The “Horror and the World Fantasy Award” panel at Worldcon 75 featured a star lineup of influential horror editors and authors, including Ellen Datlow, who later in the evening received her own Hugo Award for Best Editor – Short Form. Since most of Ellen Datlow’s editorial work has been in the horror and weird fiction field, that gives some idea of the caliber of the panel. Moderated by horror and speculative fiction author, editor and publisher Ian Whates, the panel also included critic, editor and writer John Clute, Australian horror and speculative fiction author Angela Slatter, and veteran horror editor and critic Stephen Jones. The current Wikipedia article on the World Fantasy Awards states that: “Across all categories, Ellen Datlow has both the most nominations and most wins of any nominee, with ten wins out of 42 nominations, primarily for her anthologies. She is followed by Terri Windling with 9 out of 30 and Stephen Jones with 3 out of 28, both also mainly for editing anthologies.”

Most Teleread readers will surely be aware that much recent discussion of the World Fantasy Awards revolved around the replacement of the former Award trophy, a bust of H.P. Lovecraft, with a new design, due to HPL’s notoriously racist personal opinions. Interestingly, that issue hardly emerged in the discussion. Whates introduced the brief for the panel as “why horror seems to be so popular in WFA shortlists.”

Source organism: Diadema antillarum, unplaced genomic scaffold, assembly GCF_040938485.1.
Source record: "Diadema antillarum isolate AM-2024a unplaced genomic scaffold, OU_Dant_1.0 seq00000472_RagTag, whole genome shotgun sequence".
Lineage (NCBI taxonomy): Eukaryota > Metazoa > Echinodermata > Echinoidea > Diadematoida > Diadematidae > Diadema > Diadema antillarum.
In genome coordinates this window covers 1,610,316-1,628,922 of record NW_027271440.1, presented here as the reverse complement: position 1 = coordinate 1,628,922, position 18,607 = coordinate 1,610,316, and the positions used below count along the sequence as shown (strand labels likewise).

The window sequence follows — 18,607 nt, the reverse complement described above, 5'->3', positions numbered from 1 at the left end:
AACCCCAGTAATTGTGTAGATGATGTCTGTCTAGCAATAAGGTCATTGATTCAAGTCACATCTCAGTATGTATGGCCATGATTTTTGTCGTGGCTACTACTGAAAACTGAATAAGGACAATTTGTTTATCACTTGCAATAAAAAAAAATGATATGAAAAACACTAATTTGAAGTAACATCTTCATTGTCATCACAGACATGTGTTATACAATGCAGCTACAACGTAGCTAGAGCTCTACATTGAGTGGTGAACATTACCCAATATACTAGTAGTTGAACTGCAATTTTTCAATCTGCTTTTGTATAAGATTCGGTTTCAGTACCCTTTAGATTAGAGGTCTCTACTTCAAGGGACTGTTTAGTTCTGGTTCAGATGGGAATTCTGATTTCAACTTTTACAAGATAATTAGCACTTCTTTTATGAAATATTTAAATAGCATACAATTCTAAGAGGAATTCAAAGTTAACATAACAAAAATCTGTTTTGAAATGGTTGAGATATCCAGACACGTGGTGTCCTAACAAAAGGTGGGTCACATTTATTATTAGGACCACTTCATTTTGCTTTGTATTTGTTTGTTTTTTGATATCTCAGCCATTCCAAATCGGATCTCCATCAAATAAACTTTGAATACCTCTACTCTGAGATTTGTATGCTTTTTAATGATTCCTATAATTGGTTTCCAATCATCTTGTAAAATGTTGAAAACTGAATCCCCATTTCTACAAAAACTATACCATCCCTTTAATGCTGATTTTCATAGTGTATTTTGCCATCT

Jones pointed to the origins of the WFA Awards and their parent convention, the World Fantasy Convention, during the horror boom of the mid-1970s. The first WFC, held in Providence, RI in 1975, had as its theme “The Lovecraft Circle,” and that Lovecraftian association has persisted ever since, despite the name on the billboard. Jones attributed the perceived bias towards horror at fantasy and other conventions to the view that “the horror guys the people who go to all the fun conventions.” Datlow, conversely, reported that “from the horror people’s point of view, in the past ten years, they always feel there’s a bias towards fantasy.” Her analysis of actual awards and nominations showed no bias either way, and she saw this as “all perception,” depending on which end of the imaginative literature spectrum it’s seen from. Clute described the situation as “pretty deeply confusing altogether,” given that the WFC externally was intended as a fantasy convention, and the final result has become “terminologically inexact,” though Jones pointed out that “the community itself has changed and mutated, as has the genre.”

Jones recalled the kickoff point for “modern horror as we know it” in 1974 with the publication of Stephen King’s Carrie and James Herbert’s The Rats – preceded by a string of writers, such as L. Sprague de Camp or Ray Bradbury, who were equally at home in horror, SF, or fantasy. Clute identified a similar takeoff point for fantasy with the work of Terry Brooks, “who creates the modern genre of fantasy in a very similar fashion in the mid-1970s.” Slatter cited her core material, fairy tales, as “the original horror stories,” prior to and transcending genres.